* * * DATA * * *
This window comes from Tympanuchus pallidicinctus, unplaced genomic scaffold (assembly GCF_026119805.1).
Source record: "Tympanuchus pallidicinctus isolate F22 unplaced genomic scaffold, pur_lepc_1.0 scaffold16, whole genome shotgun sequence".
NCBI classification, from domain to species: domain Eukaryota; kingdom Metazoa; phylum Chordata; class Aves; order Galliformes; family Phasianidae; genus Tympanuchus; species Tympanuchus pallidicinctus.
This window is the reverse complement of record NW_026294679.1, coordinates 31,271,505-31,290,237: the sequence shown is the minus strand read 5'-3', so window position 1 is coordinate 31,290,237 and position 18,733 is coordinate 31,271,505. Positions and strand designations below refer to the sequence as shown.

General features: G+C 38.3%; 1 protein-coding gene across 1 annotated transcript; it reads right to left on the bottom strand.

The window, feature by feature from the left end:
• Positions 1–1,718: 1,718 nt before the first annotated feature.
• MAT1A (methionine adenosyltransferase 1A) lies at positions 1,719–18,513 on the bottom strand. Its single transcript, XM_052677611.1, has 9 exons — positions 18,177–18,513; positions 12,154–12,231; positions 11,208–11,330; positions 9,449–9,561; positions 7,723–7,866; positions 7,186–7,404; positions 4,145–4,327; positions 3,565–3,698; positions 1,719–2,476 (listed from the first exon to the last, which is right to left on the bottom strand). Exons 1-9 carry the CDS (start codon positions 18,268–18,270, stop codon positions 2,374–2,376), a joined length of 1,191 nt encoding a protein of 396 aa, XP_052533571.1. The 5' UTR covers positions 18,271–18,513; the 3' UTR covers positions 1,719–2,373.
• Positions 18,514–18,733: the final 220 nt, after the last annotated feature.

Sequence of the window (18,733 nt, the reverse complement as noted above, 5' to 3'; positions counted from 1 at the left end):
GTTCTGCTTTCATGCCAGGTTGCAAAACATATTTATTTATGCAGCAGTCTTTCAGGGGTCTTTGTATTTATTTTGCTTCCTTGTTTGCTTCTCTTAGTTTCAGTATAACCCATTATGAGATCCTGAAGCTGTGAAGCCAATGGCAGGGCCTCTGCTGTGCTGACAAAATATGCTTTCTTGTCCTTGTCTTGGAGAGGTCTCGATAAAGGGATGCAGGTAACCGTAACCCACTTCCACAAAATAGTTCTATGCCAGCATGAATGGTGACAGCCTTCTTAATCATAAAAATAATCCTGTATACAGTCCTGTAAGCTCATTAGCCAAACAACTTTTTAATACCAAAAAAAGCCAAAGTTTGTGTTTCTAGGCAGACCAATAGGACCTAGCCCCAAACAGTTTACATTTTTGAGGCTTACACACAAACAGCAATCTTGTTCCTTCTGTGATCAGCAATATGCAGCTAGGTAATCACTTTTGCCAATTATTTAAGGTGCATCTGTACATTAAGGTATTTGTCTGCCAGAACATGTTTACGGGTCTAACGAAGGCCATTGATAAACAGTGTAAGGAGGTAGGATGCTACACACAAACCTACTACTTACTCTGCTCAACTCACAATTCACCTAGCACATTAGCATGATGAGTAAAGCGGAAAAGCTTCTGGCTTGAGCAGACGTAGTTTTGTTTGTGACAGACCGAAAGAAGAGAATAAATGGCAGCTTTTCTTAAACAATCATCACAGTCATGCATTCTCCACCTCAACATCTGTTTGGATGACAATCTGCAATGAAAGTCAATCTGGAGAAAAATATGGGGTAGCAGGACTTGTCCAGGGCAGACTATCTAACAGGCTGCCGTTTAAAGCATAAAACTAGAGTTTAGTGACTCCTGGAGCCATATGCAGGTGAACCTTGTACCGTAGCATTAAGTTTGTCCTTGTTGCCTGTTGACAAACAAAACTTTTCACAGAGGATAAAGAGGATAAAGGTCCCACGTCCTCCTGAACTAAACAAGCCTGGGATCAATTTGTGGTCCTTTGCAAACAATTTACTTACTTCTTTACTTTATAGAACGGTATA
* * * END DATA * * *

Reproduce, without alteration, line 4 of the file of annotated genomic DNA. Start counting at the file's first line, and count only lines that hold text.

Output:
This window is the reverse complement of record NW_026294679.1, coordinates 31,271,505-31,290,237: the sequence shown is the minus strand read 5'-3', so window position 1 is coordinate 31,290,237 and position 18,733 is coordinate 31,271,505. Positions and strand designations below refer to the sequence as shown.